How To Brine Turkey, Chicken, and Other Meats
Why do we brine meats, fish and poultry? To make them moist and tender! I am captivated by the effects of brining on protein rich foods. The salt in the brine solution causes the proteins in the meat to unwind a bit, or denature, trapping extra water and flavors from the brine. The result — a juicy, succulent, flavorful chop, chicken or fish fillet! And, it is SO easy!
To brine single size portions of meat, fish or poultry, mix enough brine solution to ‘bathe’ the item in liquid. This requires a fair amount of brine, and a vessel large enough to hold it. I like to use zipper bags, held in a shallow pan or tray. Mix the brine, add the meat; squeeze out the air and seal. Refrigerate if necessary. But a good thing can be overdone, so brine only as long as directed below, especially for smaller cuts. Remove the meat from the brine and pat dry. If you are not ready to cook yet, refrigerate the meat until 15 minutes prior to cooking.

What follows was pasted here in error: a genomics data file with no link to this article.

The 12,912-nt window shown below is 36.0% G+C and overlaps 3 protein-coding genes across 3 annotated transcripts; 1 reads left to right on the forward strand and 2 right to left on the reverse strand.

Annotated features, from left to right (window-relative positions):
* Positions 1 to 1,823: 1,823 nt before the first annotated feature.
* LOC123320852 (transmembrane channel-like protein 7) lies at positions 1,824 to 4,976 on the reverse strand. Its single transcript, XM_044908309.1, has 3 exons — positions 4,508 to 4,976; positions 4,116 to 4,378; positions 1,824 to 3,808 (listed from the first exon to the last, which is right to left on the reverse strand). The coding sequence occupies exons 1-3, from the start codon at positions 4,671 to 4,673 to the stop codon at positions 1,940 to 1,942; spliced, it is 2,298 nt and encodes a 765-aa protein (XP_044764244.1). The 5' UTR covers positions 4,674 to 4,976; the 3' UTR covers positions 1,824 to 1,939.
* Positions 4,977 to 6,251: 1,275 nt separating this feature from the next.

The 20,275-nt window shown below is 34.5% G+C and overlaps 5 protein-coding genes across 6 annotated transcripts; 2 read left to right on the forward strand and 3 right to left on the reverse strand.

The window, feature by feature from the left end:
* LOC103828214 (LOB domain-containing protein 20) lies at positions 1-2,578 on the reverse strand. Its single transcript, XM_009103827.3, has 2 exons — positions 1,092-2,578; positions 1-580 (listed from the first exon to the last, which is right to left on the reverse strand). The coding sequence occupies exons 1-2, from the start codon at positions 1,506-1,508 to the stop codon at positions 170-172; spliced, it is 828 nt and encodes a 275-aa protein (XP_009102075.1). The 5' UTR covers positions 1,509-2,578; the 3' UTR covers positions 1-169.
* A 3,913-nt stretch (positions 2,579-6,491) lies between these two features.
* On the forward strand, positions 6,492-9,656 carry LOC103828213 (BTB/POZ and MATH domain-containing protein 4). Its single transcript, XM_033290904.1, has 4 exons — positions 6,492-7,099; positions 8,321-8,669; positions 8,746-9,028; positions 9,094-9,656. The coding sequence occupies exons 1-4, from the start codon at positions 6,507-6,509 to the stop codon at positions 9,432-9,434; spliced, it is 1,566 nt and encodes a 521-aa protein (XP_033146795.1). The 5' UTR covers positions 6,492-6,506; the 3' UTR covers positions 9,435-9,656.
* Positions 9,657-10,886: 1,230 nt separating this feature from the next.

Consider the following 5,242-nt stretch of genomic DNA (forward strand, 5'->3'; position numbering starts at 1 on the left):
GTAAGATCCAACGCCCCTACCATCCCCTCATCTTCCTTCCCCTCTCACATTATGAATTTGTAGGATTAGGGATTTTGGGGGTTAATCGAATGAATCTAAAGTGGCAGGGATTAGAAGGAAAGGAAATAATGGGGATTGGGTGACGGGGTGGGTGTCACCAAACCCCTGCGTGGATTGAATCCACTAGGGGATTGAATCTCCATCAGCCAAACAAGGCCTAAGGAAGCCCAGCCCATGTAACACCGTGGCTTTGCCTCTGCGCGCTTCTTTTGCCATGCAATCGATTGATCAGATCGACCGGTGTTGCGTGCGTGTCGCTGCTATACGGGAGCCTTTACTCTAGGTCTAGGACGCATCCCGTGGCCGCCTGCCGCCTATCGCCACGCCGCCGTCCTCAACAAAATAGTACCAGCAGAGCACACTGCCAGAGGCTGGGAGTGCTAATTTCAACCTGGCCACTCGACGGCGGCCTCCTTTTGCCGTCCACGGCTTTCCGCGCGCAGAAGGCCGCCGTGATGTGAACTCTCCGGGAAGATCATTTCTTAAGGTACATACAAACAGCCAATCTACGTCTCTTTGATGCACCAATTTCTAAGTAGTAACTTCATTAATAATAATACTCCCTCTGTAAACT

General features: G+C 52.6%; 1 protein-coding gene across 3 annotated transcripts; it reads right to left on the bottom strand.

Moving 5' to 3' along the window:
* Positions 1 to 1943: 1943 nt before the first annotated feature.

To brine large pieces of food, as in a whole chicken or turkey, you will need a vessel large enough to hold the bird submerged in liquid. A large mixing bowl or pot will hold a chicken. A stock pot works well for very large birds. Again, be sure you have plenty of liquid. After mixing and placing the food into the brine, you will find that it tends to float. Place a large zipper bag of ice on top! This will prevent floating and keep the food cool at the same time. To brine a turkey overnight, place it in a clean picnic cooler, add the brine, and top with ice packs. Check it regularly and replace any melted ice. Brining times are listed below. Again, be sure to dry the bird before cooking.